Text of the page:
Bird’s Nest Turku

A collaboration with sound artist Shawn Decker
Turku City Art Museum 26.5.-16.9.2007

The Nest in the Turku city art museum in Finland, also called the Wäinö Aaltonen Art Museum, was made for the Wild exhibition, curated by Andersson and Canadian curator Jen Budney. The exhibition dealt with the idea of fantasy related architecture, and contained architectural models, videos, installations and drawings from a wide range of international architects and artists.

For this Bird’s Nest project, in preparation for the upcoming installation in Chicago, a new nest shape was tried: that of the Weaver Bird or Oriole. The sound for this Nest was produced using many small speakers as sound sources. Each of these speakers is sent small pulses from a set of microcontrollers which are also part of this installation, and can make only the most basic of sounds – clicks, rattles, and buzzes. These basic sounds are used to create very quiet and subtle spatial and rhythmic patterns based on the constantly changing small sounds found in the natural landscape. The sounds themselves are designed to reinstate the constantly changing rhythms of nature into the interior nest environment in a highly spatial manner.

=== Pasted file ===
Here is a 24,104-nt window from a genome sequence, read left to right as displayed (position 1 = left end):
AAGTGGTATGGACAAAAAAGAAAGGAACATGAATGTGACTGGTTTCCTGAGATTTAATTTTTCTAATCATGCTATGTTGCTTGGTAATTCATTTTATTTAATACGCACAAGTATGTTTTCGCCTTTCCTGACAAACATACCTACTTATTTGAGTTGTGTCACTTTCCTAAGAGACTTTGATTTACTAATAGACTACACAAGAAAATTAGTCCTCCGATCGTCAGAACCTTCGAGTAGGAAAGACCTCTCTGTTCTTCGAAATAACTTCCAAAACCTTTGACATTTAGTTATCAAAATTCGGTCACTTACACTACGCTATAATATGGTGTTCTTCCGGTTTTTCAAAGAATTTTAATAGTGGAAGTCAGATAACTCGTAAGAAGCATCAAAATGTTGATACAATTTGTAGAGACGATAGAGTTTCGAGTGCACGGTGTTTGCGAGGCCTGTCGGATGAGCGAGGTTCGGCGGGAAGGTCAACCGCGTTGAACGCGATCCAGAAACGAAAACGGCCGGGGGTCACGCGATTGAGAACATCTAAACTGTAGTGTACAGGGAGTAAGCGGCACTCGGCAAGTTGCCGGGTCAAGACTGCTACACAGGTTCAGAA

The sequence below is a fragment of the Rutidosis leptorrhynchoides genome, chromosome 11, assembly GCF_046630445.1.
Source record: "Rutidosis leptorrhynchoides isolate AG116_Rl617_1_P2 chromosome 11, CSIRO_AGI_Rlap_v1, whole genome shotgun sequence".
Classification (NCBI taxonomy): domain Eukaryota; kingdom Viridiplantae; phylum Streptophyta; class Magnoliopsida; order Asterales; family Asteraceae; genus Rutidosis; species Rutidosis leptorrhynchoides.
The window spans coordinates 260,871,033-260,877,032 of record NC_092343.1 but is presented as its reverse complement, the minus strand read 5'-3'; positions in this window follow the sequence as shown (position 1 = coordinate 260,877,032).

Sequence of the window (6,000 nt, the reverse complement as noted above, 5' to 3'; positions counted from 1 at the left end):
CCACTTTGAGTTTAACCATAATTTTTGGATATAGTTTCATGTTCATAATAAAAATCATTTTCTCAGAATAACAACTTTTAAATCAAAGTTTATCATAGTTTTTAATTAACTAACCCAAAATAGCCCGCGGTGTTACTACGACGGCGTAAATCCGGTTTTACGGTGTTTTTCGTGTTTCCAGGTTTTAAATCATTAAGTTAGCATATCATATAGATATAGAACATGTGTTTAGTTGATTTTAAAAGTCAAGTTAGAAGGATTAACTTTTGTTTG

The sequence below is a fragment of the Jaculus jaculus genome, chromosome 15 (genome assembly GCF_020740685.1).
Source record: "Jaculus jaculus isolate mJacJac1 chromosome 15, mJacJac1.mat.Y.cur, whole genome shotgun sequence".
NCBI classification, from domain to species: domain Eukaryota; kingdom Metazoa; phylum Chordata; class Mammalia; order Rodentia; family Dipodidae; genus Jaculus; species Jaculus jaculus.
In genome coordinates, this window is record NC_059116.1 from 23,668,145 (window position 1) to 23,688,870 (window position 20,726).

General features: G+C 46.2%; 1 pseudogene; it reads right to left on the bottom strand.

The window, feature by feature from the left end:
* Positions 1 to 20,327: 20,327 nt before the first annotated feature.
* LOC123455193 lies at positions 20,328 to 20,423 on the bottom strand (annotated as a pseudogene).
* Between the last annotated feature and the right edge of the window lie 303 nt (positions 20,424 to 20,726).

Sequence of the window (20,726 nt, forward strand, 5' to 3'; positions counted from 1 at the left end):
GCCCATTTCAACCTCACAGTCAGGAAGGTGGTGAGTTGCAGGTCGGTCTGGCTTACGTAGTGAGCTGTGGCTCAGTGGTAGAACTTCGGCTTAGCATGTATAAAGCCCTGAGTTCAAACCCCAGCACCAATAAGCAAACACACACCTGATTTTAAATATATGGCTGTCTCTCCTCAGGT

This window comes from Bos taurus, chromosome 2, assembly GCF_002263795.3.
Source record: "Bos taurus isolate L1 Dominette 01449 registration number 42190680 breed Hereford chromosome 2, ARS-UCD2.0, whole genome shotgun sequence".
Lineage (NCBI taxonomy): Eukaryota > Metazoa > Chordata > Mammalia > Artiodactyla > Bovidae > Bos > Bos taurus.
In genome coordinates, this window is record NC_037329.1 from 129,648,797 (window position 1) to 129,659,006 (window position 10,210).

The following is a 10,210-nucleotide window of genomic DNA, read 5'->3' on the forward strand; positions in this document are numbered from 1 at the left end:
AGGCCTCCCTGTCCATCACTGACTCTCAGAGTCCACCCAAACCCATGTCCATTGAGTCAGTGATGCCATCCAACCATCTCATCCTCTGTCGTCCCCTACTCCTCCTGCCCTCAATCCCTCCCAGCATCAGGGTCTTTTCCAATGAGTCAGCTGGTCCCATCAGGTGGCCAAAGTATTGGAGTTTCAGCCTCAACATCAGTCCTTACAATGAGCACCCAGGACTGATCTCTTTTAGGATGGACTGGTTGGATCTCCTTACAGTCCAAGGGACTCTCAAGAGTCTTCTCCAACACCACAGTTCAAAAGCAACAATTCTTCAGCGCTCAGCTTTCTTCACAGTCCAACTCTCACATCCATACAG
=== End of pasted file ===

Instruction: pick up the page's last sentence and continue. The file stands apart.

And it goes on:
The Bird’s Nest Turku explores new ways of developing architecture based on forms found in nature. These forms are combined with kinetic sound works that are likewise derived directly from natural processes. The artists see these acoustic and kinetic elements functioning as architectural ornamentation, broadening of the concept of the “ornament” to include sound and rhythm.

Although the Bird’s Nest looks chaotic, it is made of a single, geometric, triangular shaped wooden ”module”. The concept of the module has been widely used in modernist architecture, resulting in monotonous buildings with repeated patterns. In the Bird’s Nest structure, however, the arrangement of the triangular “modules” in a semi-chaotic manner creates a space which is more organic ­ and rooted in structures found within natural systems.

Visitors are invited to sit down inside the Nest and experience the sound and the transparency of the structure and how it allows the surrounding to be a part of the experience.